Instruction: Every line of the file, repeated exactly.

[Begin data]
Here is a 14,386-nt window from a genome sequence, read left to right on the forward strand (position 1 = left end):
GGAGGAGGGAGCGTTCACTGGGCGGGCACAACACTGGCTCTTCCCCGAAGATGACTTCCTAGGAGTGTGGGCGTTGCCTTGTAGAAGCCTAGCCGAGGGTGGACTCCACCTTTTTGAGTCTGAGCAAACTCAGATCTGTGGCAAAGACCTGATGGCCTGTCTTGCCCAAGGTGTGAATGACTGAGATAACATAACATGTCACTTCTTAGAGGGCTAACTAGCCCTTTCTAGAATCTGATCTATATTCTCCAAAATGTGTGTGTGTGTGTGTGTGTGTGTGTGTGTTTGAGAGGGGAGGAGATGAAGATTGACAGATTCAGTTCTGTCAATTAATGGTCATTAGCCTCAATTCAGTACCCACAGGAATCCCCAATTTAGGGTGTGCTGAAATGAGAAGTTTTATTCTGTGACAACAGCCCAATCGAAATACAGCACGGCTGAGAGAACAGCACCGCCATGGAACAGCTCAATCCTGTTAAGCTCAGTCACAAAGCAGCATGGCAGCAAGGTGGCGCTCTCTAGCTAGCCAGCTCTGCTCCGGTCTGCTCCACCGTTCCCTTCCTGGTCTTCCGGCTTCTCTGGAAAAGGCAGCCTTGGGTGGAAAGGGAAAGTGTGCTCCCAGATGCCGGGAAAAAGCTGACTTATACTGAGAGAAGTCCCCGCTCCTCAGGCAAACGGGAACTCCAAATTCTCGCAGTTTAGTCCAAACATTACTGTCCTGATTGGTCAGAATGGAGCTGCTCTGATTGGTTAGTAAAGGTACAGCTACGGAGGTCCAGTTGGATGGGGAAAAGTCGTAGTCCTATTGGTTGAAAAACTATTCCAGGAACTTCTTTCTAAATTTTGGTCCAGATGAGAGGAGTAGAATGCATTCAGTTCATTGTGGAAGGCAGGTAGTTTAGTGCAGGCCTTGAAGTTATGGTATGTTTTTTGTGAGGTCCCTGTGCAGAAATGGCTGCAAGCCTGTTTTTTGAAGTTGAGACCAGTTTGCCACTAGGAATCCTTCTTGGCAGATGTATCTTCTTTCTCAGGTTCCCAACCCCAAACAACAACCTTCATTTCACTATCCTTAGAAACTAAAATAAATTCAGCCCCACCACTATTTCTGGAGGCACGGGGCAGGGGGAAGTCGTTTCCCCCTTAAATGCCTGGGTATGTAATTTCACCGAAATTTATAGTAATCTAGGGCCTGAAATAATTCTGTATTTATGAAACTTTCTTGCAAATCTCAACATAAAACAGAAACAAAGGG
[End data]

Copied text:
Here is a 14,386-nt window from a genome sequence, read left to right on the forward strand (position 1 = left end):
GGAGGAGGGAGCGTTCACTGGGCGGGCACAACACTGGCTCTTCCCCGAAGATGACTTCCTAGGAGTGTGGGCGTTGCCTTGTAGAAGCCTAGCCGAGGGTGGACTCCACCTTTTTGAGTCTGAGCAAACTCAGATCTGTGGCAAAGACCTGATGGCCTGTCTTGCCCAAGGTGTGAATGACTGAGATAACATAACATGTCACTTCTTAGAGGGCTAACTAGCCCTTTCTAGAATCTGATCTATATTCTCCAAAATGTGTGTGTGTGTGTGTGTGTGTGTGTGTGTTTGAGAGGGGAGGAGATGAAGATTGACAGATTCAGTTCTGTCAATTAATGGTCATTAGCCTCAATTCAGTACCCACAGGAATCCCCAATTTAGGGTGTGCTGAAATGAGAAGTTTTATTCTGTGACAACAGCCCAATCGAAATACAGCACGGCTGAGAGAACAGCACCGCCATGGAACAGCTCAATCCTGTTAAGCTCAGTCACAAAGCAGCATGGCAGCAAGGTGGCGCTCTCTAGCTAGCCAGCTCTGCTCCGGTCTGCTCCACCGTTCCCTTCCTGGTCTTCCGGCTTCTCTGGAAAAGGCAGCCTTGGGTGGAAAGGGAAAGTGTGCTCCCAGATGCCGGGAAAAAGCTGACTTATACTGAGAGAAGTCCCCGCTCCTCAGGCAAACGGGAACTCCAAATTCTCGCAGTTTAGTCCAAACATTACTGTCCTGATTGGTCAGAATGGAGCTGCTCTGATTGGTTAGTAAAGGTACAGCTACGGAGGTCCAGTTGGATGGGGAAAAGTCGTAGTCCTATTGGTTGAAAAACTATTCCAGGAACTTCTTTCTAAATTTTGGTCCAGATGAGAGGAGTAGAATGCATTCAGTTCATTGTGGAAGGCAGGTAGTTTAGTGCAGGCCTTGAAGTTATGGTATGTTTTTTGTGAGGTCCCTGTGCAGAAATGGCTGCAAGCCTGTTTTTTGAAGTTGAGACCAGTTTGCCACTAGGAATCCTTCTTGGCAGATGTATCTTCTTTCTCAGGTTCCCAACCCCAAACAACAACCTTCATTTCACTATCCTTAGAAACTAAAATAAATTCAGCCCCACCACTATTTCTGGAGGCACGGGGCAGGGGGAAGTCGTTTCCCCCTTAAATGCCTGGGTATGTAATTTCACCGAAATTTATAGTAATCTAGGGCCTGAAATAATTCTGTATTTATGAAACTTTCTTGCAAATCTCAACATAAAACAGAAACAAAGGG